Preparation of Magenta Colored Beads M2

A suspension of magenta colored beads M2 was prepared by first dissolving 0.002 grams of Dye 2 in 0.02 grams of toluene and 2 grams of acetone. 5.0 grams of the suspension of non-dyed beads from part A of Example 1 was combined with 3 grams of acetone. This mixture was then added rapidly to the solution of Dye 2 in acetone and toluene while stirring to prepare a suspension of colored beads. The suspension of colored beads was then filtered using a porous cotton filter, poured into a dialysis bag (12,000 to 14,000 molecular weight cut off) and washed with distilled water for one hour. After washing, the suspension of colored beads was filtered again using a porous cotton filter.

Preparation of magenta colored beads M3

Same as preparation of magenta colored beads M2 except that the amount of dye used was 0.0015 grams instead of 0.0008 grams.

Coatings containing mixtures of beads M1, M2 and M3 with clear beads were prepared in a manner similar to that described in Example 1.

FIG. 4 shows the spectral responses from various magenta colored beads were collected following the procedure described above, and displayed as an absorbance vs. wavelength plot. The magenta beads showed a wavelength response variation with a peak at about 555 nm, and a connected shoulder at about ˜520–530 nm. The full width at half maximum ranged between ˜490–570 nm. This variation in spectral response over the 400–700 nm range indicates that the colorant in the bead absorbs primarily in the green region of the visible light spectrum. Three different color levels were distinctly seen in the analyzed beads, as seen by changes in the absorbance values, marked as plots M1, M2 and M3 in FIG. 4. Since the spectra were collected using apertures centered around a given bead, the data is indicative of the concentration of dye loaded in the bead, and shows that the measured concentration scales with the amount of colorant placed in the dialysis container of the dye-loading process.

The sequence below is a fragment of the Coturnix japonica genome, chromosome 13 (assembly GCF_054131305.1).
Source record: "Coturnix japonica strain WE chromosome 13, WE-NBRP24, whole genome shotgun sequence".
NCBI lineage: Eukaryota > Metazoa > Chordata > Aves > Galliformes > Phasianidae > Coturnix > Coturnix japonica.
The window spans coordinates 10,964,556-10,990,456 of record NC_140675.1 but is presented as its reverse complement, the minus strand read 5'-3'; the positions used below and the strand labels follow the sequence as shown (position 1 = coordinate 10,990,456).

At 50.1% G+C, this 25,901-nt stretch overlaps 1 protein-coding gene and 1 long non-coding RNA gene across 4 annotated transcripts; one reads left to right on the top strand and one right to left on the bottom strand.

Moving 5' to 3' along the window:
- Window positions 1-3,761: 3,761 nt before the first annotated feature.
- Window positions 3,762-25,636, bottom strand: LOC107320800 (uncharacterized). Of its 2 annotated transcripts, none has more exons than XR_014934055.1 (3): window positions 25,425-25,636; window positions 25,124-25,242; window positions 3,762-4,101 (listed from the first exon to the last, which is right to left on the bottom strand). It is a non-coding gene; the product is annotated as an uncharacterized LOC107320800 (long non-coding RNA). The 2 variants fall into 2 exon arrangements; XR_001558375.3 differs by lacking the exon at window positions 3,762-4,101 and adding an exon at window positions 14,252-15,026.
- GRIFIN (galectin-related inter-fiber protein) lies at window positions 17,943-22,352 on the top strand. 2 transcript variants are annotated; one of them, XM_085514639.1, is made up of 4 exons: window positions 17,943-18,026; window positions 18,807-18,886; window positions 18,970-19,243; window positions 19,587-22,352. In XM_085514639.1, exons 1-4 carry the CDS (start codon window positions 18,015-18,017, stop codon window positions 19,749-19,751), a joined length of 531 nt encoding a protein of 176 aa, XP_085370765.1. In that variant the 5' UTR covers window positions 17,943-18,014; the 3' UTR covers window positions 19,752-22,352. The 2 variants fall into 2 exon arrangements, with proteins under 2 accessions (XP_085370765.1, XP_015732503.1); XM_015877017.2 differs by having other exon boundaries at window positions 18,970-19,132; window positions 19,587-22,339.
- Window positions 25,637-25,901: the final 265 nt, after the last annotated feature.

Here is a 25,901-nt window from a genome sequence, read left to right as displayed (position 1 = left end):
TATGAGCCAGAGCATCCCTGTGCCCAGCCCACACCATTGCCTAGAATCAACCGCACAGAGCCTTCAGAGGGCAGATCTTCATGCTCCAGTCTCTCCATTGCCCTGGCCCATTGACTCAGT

Hence, this example shows that the micro-spectroscopy method described here is capable of identifying magenta colorant loaded into polystyrene beads, and also differentiate beads that contain different concentration levels of the magenta colorant.

EXAMPLE 3

This example illustrates the analysis method to detect different levels of yellow colorant in microspheres loaded with different concentrations of yellow colorant.